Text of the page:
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Britain ran against the clock on Sunday to vaccinate as many people as possible while Germany warned of the “toughest” days Europe still had to tackle high-flying coronavirus infections.
January 11th is a year since China confirmed its first death from COVID-19, a 61-year-old man who was regular in the market in Wuhan City, where the pandemic hit before it spread around the world.
Almost two million deaths later, the pandemic is still flourishing. New variants are again causing governments from Israel to Australia to impose bans, curfews and restrictions – even when mass vaccinations are carried out.
UK Health Secretary Matt Hancock said Sunday that every adult in the UK will be offered a sting by the fall. By mid-February, 200,000 people will be vaccinated daily to meet a target of 15 million of the most at risk.
The vaccine drive comes as the UK recorded another 1,035 deaths from the virus, bringing its deaths to nearly 81,000, one of the highest tolls in Europe.
Soaring cases are forcing UK bosses to try to prevent hospital congestion and the government to step up their campaign for home compliance.
“Of course we are all fed up with the restrictions, but we have to find the collective strength to get through this critical period and save as many lives as possible,” wrote UK Chief Medical Officer Chris Whitty in the Sunday Times.
Germany recorded 40,000 deaths on Sunday, the Center for Disease Control said.
Chancellor Merkel warned in a weekly video message that the country had not yet felt the full effect of the conviviality over Christmas and New Year.
The coming weeks will be “the most severe phase of the pandemic yet,” she said, as hospitals reach their limits. So far, more than 1.9 million people have been infected, and since Saturday almost 17,000 new cases in Germany.
Belgium also crossed a significant threshold on Sunday, surpassing 20,000 deaths, more than half in nursing homes.
– Examples of vaccines –
With vaccines the only way to end the health crisis, governments around the world are increasing vaccinations and are being forced to reintroduce economically painful shutdowns and restrictions to curb the spread of the virus.
Pope Francis and Britain’s Queen Elizabeth became the latest high-profile figures to join the global vaccination campaign as officials sought to overcome skepticism about record-breaking shocks.
Pope Francis urged people to get vaccinated and said he would be vaccinated himself next week when the Vatican begins its campaign while denouncing opposition to the sting.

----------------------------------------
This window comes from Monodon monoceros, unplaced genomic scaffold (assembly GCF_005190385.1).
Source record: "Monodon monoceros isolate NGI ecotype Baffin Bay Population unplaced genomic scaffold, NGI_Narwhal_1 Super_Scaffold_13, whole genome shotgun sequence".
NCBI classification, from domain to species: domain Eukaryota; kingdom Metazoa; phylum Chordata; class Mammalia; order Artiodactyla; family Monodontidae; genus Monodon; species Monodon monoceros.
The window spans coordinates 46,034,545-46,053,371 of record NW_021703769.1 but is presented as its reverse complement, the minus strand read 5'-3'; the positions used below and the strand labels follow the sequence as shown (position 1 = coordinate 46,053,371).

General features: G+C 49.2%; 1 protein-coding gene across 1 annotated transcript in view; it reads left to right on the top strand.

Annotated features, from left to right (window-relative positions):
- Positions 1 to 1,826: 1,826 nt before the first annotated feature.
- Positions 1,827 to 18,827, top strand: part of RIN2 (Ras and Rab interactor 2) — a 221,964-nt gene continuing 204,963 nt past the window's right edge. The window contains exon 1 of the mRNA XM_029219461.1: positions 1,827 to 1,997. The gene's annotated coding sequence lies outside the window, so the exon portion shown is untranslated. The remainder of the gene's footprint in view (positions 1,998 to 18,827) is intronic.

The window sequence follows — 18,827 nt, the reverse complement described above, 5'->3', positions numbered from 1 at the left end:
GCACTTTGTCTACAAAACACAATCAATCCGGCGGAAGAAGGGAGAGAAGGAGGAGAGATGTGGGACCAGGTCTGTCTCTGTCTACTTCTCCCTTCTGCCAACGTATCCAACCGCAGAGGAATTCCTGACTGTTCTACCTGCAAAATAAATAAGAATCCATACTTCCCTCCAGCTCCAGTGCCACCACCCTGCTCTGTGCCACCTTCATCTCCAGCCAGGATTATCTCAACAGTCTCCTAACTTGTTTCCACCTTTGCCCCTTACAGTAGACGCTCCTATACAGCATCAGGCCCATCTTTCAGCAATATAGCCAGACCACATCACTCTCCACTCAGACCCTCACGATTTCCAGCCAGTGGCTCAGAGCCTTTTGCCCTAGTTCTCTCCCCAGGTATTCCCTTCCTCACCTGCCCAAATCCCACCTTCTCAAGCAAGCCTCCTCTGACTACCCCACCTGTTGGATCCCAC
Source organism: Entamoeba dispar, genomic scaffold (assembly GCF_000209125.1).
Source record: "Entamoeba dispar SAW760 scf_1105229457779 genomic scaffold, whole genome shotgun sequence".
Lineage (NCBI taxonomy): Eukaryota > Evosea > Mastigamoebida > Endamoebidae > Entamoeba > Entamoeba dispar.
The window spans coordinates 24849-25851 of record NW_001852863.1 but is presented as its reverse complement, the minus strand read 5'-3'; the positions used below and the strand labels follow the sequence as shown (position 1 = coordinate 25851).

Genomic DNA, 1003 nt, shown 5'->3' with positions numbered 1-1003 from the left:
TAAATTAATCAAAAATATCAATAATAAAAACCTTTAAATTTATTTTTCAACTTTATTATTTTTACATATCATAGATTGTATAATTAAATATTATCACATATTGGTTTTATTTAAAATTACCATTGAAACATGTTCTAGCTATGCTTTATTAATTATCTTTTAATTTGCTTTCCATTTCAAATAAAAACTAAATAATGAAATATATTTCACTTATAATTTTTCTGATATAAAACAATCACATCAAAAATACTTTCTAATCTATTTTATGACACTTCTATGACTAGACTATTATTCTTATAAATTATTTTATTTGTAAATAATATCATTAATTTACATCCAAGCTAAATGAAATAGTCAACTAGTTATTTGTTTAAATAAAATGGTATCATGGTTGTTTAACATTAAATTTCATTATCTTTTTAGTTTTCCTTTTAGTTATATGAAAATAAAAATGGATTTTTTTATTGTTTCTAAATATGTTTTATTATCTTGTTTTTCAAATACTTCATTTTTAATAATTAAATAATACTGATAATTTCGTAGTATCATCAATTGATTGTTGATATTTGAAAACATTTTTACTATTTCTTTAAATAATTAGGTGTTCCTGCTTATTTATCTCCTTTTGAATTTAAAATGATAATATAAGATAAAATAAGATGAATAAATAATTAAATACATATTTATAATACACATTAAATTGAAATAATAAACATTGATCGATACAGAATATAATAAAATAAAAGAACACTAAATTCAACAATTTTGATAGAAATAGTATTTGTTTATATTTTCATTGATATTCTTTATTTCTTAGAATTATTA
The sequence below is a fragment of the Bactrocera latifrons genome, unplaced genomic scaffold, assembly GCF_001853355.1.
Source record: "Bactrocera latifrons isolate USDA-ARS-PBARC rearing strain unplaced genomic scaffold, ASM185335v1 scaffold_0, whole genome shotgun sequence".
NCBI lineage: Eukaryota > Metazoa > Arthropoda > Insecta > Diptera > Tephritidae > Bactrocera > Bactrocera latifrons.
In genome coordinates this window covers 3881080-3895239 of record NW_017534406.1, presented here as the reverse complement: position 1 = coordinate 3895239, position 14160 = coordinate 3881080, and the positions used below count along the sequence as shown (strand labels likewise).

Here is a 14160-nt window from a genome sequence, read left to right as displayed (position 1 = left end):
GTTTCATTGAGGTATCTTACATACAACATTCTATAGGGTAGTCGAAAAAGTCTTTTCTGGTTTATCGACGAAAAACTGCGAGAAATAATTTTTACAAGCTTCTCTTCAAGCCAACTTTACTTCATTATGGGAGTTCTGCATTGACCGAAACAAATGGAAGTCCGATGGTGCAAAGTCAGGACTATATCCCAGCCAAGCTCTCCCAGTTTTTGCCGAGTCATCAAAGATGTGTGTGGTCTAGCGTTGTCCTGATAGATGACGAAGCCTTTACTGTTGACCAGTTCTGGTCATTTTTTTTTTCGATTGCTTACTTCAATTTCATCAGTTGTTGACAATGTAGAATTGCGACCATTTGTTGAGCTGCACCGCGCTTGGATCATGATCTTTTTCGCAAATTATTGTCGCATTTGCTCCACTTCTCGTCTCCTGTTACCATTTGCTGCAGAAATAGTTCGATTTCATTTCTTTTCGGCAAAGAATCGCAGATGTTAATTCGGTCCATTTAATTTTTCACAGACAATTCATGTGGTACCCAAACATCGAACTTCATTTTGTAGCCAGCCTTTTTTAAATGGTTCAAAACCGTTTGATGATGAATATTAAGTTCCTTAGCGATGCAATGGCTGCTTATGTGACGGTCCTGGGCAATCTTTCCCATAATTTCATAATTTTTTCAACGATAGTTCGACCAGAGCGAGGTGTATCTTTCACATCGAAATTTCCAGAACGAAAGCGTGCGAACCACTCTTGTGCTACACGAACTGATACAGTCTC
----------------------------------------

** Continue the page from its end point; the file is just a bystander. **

“There is a suicide objection that I cannot explain, but today we have to get vaccinated,” the Pope told Canale 5 in an interview that aired on Sunday.
Britain’s Queen Elizabeth II and her husband Prince Philip received their COVID-19 vaccinations on Saturday, Buckingham Palace said.
Countries around the world follow with coronavirus shots approved by Pfizer-BioNTech and U.S. firm Moderna, as well as domestically manufactured shots from Russia and China.
India will launch one of the world’s most ambitious coronavirus vaccination campaigns this coming Saturday, reaching 300 million people by July, Prime Minister Narendra Modi said.
Cuba said it will test its most advanced COVID vaccine candidate in Iran after Tehran banned imports of already proven vaccines from the US and UK.
As more vaccination programs get started, governments are being forced to reintroduce restrictions that helped slow the spread of the virus last year but severely disrupted their economies.
Israel began its first working week on Sunday since new restrictions were put in place to tighten the third national coronavirus lockdown declared last month.
Schools that were open during the first phase of lockdown have now closed in some cases after a surge.
All non-essential businesses have also been closed, and increased police operations have forced people to be banned more than 1,000 meters from their homes unless they seek medical care or buy essential goods, among other things.
France was scheduled to expand its COVID-19 curfew to eight departments on Sunday, and the Canadian province of Quebec also launched an overnight curfew.
The streets of Brisbane, Australia were also quiet on Saturday as the more than two million residents were locked again after authorities found a single infection of the new strain from Britain.
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© 2021 AFP
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